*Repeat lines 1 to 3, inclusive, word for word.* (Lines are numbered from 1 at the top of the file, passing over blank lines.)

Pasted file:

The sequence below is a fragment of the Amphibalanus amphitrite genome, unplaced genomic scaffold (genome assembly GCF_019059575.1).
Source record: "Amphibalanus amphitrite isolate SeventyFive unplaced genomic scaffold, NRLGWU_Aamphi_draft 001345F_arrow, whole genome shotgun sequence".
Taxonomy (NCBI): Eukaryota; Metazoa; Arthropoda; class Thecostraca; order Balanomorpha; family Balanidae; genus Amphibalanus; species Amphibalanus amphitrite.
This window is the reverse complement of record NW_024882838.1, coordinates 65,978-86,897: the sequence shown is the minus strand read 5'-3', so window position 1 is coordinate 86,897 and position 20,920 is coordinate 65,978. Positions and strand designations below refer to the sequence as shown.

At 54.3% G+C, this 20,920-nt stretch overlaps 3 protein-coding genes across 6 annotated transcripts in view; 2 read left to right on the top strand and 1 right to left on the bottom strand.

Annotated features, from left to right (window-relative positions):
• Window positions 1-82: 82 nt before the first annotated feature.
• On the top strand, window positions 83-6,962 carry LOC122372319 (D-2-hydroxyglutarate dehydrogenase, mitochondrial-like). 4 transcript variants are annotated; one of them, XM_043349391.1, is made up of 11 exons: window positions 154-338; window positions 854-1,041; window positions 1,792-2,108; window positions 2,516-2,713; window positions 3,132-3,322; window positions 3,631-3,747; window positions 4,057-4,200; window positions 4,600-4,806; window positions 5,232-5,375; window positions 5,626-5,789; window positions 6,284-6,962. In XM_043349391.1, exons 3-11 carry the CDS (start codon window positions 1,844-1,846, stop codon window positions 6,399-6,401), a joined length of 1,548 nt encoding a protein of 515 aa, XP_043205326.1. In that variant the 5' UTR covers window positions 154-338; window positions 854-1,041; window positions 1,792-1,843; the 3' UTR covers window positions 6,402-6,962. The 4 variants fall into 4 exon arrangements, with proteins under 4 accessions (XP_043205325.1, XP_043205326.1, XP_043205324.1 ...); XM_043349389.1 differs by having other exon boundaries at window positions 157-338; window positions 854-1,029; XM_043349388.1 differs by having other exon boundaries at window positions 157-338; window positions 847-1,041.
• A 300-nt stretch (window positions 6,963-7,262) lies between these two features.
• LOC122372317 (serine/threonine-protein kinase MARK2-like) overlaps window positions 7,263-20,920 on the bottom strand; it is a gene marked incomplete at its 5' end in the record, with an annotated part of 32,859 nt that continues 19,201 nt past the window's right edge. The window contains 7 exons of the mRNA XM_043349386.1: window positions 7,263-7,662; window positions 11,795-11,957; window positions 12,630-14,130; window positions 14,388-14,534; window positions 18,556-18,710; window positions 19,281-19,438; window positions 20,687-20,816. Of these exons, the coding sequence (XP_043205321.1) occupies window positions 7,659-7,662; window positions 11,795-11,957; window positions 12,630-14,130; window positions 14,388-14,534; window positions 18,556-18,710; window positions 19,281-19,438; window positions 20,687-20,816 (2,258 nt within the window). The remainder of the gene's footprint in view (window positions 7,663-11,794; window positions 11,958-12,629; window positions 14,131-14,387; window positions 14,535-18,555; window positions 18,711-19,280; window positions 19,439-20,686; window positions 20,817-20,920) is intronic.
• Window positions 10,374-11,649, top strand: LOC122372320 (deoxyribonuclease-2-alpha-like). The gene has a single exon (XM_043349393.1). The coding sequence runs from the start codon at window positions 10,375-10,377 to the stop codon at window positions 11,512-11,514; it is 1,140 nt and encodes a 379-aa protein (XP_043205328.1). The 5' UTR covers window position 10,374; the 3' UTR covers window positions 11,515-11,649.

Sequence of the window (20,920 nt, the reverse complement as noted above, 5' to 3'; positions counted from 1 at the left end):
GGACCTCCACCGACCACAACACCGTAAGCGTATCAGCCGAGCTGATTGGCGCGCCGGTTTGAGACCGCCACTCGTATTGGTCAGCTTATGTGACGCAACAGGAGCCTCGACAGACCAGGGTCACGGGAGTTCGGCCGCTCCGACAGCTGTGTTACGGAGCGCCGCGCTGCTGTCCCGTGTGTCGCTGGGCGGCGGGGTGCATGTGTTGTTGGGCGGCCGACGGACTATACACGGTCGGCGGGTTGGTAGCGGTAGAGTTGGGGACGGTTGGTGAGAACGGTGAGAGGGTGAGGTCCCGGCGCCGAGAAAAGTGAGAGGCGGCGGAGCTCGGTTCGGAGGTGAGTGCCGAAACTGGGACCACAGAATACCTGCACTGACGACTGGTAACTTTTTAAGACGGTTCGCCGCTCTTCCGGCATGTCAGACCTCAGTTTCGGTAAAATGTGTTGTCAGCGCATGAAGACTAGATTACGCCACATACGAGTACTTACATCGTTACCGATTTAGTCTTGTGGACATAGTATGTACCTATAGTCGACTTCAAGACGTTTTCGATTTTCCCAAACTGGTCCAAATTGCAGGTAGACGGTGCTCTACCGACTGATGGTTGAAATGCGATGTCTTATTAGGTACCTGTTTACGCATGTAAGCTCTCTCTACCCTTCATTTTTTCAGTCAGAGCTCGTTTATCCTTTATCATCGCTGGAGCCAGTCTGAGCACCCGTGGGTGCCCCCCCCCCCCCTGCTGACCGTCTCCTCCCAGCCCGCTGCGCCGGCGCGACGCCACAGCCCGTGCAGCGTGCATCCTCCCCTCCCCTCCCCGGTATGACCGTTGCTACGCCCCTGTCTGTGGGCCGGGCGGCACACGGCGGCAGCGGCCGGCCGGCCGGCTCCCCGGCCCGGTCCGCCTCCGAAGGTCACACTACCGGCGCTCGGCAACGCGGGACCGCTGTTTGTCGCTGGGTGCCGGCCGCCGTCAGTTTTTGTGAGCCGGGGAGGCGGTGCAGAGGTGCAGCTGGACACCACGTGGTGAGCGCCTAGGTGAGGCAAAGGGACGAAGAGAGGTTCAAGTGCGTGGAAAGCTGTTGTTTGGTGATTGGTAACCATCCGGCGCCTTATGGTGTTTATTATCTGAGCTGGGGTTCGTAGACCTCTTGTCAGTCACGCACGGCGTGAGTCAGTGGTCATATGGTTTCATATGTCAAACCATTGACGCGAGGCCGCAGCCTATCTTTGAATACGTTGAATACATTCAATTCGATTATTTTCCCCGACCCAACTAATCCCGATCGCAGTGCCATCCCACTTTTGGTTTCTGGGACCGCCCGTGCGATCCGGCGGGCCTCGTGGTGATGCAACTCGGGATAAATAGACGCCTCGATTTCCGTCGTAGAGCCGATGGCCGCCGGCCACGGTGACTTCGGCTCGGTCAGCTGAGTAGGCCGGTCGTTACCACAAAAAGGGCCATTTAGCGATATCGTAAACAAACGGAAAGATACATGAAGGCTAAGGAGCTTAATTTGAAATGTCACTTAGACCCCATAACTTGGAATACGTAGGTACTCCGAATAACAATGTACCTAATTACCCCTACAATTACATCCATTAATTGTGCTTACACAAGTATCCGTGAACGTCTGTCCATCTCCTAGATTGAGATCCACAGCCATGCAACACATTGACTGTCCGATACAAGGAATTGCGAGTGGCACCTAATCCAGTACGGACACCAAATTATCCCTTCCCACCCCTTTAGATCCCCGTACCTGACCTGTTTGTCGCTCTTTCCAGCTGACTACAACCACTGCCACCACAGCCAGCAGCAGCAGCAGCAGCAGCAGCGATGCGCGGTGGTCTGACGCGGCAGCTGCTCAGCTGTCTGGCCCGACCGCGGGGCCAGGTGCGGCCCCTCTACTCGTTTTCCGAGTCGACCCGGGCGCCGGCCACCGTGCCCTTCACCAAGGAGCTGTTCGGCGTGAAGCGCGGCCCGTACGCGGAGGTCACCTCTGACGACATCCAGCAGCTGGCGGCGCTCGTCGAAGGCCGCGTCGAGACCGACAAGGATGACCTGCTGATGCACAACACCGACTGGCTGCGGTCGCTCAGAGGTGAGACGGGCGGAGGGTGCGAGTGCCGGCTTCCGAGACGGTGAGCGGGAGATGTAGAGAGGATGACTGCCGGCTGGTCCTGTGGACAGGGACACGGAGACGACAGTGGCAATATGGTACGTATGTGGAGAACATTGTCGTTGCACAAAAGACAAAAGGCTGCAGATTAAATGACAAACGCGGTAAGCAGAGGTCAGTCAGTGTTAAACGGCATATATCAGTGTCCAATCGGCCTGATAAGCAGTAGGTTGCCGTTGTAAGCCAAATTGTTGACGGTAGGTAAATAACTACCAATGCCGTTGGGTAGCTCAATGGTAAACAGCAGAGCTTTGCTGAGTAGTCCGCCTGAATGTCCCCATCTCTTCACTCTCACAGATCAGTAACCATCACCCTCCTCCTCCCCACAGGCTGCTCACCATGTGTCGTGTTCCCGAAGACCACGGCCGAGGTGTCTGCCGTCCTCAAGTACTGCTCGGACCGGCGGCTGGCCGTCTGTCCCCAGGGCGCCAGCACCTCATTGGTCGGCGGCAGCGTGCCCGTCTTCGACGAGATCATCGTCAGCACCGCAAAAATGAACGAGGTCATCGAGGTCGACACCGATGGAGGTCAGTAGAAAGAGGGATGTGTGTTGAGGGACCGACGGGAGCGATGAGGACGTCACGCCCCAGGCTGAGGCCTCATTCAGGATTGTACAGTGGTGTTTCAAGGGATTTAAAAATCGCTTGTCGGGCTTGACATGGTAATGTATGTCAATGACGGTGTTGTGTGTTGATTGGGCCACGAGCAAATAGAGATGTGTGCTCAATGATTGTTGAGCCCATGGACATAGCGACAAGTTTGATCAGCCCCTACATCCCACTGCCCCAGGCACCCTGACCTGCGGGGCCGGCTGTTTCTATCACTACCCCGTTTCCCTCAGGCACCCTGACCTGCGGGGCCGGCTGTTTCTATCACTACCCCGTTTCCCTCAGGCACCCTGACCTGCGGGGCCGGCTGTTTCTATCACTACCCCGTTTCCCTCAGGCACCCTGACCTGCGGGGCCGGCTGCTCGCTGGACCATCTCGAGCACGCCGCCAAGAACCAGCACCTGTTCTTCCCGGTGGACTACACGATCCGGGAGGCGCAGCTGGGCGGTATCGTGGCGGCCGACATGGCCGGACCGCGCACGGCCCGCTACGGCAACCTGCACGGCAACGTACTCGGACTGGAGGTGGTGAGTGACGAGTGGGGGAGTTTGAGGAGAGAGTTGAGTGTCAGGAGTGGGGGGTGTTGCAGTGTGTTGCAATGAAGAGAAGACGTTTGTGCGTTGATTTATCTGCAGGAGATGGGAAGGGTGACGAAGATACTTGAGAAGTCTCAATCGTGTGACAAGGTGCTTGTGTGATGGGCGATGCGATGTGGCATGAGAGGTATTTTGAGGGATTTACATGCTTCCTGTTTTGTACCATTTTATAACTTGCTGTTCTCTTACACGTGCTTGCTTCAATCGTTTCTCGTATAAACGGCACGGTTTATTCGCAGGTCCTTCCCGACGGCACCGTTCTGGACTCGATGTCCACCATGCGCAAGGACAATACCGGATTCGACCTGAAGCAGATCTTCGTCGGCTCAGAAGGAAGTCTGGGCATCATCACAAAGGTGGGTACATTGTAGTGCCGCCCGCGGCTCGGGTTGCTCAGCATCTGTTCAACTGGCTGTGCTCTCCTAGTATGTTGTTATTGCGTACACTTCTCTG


The sequence below is a fragment of the Amphibalanus amphitrite genome, unplaced genomic scaffold (genome assembly GCF_019059575.1).
Source record: "Amphibalanus amphitrite isolate SeventyFive unplaced genomic scaffold, NRLGWU_Aamphi_draft 001345F_arrow, whole genome shotgun sequence".
Taxonomy (NCBI): Eukaryota; Metazoa; Arthropoda; class Thecostraca; order Balanomorpha; family Balanidae; genus Amphibalanus; species Amphibalanus amphitrite.